Constitutional Instability In Ukraine Leads To ‘Legal Turmoil’

June 27, 2009

Ukraine’s constitutional wrangling has turned President Viktor Yushchenko (left) and Prime Minister Yulia Tymoshenko from Orange allies into bitter rivals.

June 26, 2009
By Taras Kuzio

On June 28, 1996, Ukraine became the last Soviet republic to adopt a post-Soviet constitution, and that day was designated Constitution Day, a national holiday. Two years later, on October 21, 1998, the Crimean Autonomous Republic adopted its own constitution, recognizing the peninsula within Ukraine.

Leonid Kuchma’s reelection as president in 1999 gave rise to Ukraine’s first non-left parliamentary majority that sought to ditch the country’s “semi-presidential” constitution in favor of a full presidential system. The relevant four questions were put to a referendum in April 2000 that was not internationally recognized, and were approved by a suspiciously high percentage of voters.

But Kuchma’s plans were undermined by the onset of the Kuchma-gate crisis in November of that year, when tapes made illicitly in his office allegedly proved that he ordered violence against journalist Heorhiy Gongadze, who was kidnapped on September 16 and found decapitated on November 2, 2000.

Ukrainian politicians traditionally approached constitutional, and indeed all other issues, from the standpoint not of national interests, but personal advantage. Following the 2002 parliamentary elections, Kuchma shifted 180 degrees from his constitutional position two years earlier toward support for a parliamentary system. The architect of this strategy, which had two objectives, was presidential chief of staff Viktor Medvedchuk, leader of the Social Democratic Party-united.

Disarming Yushchenko

The first objective was to split the opposition by persuading the left, perennial supporters of parliamentarism, to support the constitutional reforms advocated by pro-presidential centrists. The second was to strip popular opposition presidential candidate Viktor Yushchenko, if he were elected, of the extensive presidential powers enshrined in the 1996 constitution.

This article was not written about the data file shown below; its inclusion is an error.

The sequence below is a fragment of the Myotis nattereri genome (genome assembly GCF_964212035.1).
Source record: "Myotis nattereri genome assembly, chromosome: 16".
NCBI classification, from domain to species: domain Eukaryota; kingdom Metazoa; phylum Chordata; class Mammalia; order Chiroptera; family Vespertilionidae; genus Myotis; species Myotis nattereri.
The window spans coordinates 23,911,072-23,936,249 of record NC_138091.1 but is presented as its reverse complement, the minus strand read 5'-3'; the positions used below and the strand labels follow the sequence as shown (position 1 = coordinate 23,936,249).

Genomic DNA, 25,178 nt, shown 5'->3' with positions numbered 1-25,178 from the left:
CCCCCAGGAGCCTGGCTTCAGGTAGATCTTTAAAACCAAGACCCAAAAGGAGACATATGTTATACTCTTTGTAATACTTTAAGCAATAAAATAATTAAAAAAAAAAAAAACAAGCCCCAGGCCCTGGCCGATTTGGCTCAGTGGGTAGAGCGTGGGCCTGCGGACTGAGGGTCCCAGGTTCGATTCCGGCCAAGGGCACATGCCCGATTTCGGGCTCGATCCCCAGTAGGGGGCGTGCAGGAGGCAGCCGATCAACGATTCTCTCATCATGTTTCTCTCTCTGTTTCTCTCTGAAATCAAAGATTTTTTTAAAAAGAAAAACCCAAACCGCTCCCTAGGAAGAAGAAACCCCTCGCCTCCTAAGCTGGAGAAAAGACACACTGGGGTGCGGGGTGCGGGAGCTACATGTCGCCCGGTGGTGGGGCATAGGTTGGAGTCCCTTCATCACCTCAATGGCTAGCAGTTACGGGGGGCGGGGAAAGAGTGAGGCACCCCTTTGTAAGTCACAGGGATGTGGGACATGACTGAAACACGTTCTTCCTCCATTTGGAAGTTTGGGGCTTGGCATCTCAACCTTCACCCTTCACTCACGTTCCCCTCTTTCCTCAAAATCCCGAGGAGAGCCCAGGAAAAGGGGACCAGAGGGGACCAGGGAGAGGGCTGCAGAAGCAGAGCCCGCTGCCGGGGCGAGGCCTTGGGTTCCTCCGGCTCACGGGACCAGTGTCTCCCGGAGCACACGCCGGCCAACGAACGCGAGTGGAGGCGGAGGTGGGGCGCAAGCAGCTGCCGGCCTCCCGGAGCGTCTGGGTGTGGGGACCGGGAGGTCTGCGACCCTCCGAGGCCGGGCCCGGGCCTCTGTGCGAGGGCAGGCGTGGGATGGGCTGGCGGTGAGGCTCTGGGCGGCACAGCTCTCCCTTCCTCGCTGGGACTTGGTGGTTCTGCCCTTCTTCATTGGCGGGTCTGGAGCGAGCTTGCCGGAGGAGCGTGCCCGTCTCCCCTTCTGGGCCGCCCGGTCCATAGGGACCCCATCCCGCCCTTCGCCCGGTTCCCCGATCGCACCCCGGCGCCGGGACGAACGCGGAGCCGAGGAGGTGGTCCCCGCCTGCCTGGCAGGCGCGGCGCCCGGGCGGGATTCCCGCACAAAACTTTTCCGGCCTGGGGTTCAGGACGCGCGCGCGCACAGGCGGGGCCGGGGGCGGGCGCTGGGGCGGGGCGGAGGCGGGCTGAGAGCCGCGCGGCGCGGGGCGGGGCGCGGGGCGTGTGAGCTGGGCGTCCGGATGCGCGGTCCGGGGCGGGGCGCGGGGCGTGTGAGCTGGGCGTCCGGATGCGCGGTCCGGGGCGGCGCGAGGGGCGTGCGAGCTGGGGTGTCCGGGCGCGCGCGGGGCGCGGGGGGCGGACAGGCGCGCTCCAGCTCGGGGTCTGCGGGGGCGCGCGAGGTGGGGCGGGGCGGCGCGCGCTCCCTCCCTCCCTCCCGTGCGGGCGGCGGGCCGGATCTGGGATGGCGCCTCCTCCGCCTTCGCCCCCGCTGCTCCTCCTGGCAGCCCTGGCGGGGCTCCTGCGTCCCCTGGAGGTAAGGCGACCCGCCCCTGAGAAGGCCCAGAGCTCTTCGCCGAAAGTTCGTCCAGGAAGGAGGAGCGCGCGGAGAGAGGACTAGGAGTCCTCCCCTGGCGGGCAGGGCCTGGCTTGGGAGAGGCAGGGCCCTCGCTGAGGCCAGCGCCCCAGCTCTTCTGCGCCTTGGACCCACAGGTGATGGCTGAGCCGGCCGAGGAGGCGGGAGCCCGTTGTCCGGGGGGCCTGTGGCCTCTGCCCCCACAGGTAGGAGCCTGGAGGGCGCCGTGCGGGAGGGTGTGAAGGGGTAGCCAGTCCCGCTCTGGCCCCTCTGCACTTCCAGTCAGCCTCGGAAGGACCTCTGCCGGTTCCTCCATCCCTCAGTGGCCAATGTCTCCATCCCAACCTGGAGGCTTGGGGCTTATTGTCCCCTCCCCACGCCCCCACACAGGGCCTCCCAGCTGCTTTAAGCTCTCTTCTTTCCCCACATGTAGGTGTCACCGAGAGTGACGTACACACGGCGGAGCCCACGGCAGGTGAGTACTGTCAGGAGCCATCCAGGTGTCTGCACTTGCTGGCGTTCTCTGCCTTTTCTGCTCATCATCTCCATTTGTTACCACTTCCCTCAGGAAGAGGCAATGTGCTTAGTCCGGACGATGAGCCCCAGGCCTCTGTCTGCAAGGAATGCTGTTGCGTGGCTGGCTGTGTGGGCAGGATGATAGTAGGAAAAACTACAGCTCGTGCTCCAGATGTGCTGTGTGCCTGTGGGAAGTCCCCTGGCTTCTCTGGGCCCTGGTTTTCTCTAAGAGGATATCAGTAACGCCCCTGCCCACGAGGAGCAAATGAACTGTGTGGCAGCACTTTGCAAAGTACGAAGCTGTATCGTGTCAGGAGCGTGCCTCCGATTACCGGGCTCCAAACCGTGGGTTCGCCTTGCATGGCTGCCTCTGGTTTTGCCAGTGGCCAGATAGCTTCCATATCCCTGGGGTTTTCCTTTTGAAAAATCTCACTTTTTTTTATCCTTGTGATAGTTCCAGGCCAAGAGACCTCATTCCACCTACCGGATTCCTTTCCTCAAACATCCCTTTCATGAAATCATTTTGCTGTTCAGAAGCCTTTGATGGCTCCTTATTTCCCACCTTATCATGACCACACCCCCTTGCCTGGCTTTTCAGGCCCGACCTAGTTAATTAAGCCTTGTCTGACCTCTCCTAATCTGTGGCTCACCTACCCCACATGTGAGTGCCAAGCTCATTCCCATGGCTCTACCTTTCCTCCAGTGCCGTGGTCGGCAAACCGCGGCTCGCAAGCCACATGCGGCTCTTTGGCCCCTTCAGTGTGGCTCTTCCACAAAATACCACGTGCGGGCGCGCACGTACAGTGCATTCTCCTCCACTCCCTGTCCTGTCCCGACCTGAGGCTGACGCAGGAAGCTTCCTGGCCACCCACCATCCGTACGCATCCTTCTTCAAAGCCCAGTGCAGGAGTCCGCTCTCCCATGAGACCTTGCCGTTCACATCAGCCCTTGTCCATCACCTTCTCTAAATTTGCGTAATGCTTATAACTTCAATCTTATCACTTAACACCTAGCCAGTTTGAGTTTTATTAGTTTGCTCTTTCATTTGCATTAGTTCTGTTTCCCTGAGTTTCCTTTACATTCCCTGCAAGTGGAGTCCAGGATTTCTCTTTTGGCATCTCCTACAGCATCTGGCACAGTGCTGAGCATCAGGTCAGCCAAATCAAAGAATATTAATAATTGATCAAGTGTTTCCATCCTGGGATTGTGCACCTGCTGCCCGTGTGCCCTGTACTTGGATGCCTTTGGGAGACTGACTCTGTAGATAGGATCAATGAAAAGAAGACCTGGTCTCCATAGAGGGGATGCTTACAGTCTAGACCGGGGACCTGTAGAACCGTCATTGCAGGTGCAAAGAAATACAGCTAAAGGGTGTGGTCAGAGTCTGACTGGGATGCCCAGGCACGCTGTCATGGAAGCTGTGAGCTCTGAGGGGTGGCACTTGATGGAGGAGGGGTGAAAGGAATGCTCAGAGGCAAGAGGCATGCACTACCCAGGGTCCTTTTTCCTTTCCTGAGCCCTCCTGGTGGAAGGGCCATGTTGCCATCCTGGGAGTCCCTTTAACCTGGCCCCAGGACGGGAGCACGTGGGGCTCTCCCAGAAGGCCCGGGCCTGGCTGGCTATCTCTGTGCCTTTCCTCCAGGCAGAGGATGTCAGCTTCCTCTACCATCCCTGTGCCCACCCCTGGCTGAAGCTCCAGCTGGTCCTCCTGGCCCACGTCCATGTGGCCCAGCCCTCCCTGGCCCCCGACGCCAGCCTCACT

The second vote in April 2004 failed after some pro-presidential centrists rebelled in protest at the change earlier that month of the election law from mixed to fully proportional. That change had been a condition of support by the left for the constitutional reforms.

Ironically, the reforms adopted on December 8, 2004, in a parliamentary vote were identical to those rejected eight months earlier. During those eight months, the authorities waged an all-out campaign to prevent Yushchenko being elected with the powers enshrined in the 1996 constitution. The widespread fraud that marred the presidential ballot led to the so-called Orange Revolution, triggered by Europe’s largest postwar mass protests, in which one in five Ukrainians participated.

Three European Union-sponsored roundtables resulted in the December 8 compromise agreement that led to a repeat vote on December 26 that Yushchenko won. In return, Yushchenko granted verbal immunity to his defeated rival Kuchma, and Yushchenko’s Our Ukraine supported the vote on the constitutional reforms to come into force in 2006. The Yulia Tymoshenko bloc (BYuT) was the only parliamentary force to vote against the constitutional amendments.

Constitutional Questions

After being elected president, Yushchenko complained about, but failed to repeal, the constitutional reforms. First, between September 2005, when the Tymoshenko government was removed, until February 2007, when the Orange alliance was reconstituted, the BYuT and Our Ukraine were at loggerheads and divided. Yushchenko and Our Ukraine did not support the BYuT’s call to invoke the October 2005 Constitutional Court ruling that constitutional reforms required a national referendum. The BYuT campaigned for such a referendum in the 2006 and 2007 elections.

Second, Yushchenko did not establish his National Constitutional Council until December 27, 2007, and only presented his reform proposals on March 31, 2009. But by then he had no hope of implementing them as his popularity rating had collapsed to 2 percent and he had no support in parliament. Our Ukraine had voted to rejoin the coalition in December 2008, against his wishes.